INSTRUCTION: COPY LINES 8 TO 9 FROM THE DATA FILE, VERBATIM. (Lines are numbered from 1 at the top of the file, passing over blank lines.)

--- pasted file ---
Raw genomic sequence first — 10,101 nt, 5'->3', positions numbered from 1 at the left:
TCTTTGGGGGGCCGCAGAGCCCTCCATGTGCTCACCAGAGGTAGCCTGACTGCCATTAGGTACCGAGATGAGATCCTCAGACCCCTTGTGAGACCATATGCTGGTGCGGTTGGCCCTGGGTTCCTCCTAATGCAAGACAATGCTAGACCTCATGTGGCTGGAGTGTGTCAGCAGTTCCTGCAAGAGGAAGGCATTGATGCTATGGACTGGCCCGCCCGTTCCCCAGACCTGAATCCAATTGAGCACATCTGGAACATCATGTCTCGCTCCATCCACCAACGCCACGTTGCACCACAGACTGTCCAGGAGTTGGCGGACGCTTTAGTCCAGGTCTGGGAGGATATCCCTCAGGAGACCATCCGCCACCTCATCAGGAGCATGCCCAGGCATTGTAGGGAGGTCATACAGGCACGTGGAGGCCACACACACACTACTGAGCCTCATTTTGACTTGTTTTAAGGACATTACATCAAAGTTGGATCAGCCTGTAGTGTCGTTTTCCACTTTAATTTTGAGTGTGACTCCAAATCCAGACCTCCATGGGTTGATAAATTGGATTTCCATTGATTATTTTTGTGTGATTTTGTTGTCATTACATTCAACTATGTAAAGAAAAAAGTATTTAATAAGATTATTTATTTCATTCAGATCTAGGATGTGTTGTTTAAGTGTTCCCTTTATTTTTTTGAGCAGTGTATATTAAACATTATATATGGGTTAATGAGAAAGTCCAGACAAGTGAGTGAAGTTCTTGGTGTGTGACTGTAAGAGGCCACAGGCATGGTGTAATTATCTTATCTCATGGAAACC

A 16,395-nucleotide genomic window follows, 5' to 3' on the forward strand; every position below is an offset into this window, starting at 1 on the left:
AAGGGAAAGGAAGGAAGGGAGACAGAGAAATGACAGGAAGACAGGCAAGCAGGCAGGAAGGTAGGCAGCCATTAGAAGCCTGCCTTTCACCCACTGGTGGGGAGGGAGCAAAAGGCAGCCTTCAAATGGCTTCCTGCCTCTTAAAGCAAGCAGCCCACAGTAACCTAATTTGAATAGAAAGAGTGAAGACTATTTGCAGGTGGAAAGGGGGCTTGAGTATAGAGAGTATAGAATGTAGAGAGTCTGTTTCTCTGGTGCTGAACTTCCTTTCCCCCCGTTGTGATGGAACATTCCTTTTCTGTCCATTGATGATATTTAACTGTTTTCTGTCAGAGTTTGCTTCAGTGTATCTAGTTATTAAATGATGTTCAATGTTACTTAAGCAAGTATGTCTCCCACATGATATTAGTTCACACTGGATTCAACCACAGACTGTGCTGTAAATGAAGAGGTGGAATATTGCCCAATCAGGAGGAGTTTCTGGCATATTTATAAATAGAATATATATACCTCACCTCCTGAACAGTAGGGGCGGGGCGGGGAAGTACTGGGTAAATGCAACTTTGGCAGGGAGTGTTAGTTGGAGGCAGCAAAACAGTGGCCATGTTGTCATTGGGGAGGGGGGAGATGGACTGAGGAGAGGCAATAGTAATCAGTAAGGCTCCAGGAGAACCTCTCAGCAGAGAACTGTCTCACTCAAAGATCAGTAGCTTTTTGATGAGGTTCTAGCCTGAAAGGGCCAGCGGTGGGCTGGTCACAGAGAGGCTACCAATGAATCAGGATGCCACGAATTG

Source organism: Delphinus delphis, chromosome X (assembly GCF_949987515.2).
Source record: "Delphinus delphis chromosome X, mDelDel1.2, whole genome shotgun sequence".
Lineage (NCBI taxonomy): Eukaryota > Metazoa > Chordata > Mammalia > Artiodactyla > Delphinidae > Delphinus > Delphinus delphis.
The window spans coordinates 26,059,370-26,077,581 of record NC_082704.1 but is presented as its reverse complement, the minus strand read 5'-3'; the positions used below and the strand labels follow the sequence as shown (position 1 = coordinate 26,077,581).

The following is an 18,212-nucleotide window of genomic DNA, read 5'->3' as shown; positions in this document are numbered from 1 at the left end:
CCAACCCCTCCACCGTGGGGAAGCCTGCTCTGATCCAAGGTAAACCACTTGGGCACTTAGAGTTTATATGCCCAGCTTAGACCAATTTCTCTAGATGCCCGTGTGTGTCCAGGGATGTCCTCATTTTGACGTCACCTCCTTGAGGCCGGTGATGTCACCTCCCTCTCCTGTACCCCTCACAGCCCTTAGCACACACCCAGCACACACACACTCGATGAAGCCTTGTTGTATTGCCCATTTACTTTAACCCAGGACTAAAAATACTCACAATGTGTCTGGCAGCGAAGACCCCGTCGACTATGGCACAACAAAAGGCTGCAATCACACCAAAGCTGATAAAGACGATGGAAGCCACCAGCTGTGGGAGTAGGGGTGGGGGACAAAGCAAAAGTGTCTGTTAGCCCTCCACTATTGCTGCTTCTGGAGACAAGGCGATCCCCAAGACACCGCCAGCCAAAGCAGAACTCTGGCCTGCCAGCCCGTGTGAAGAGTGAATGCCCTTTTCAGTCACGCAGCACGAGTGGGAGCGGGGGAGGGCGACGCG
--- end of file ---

The window spans coordinates 26,059,370-26,077,581 of record NC_082704.1 but is presented as its reverse complement, the minus strand read 5'-3'; the positions used below and the strand labels follow the sequence as shown (position 1 = coordinate 26,077,581).

The following is an 18,212-nucleotide window of genomic DNA, read 5'->3' as shown; positions in this document are numbered from 1 at the left end: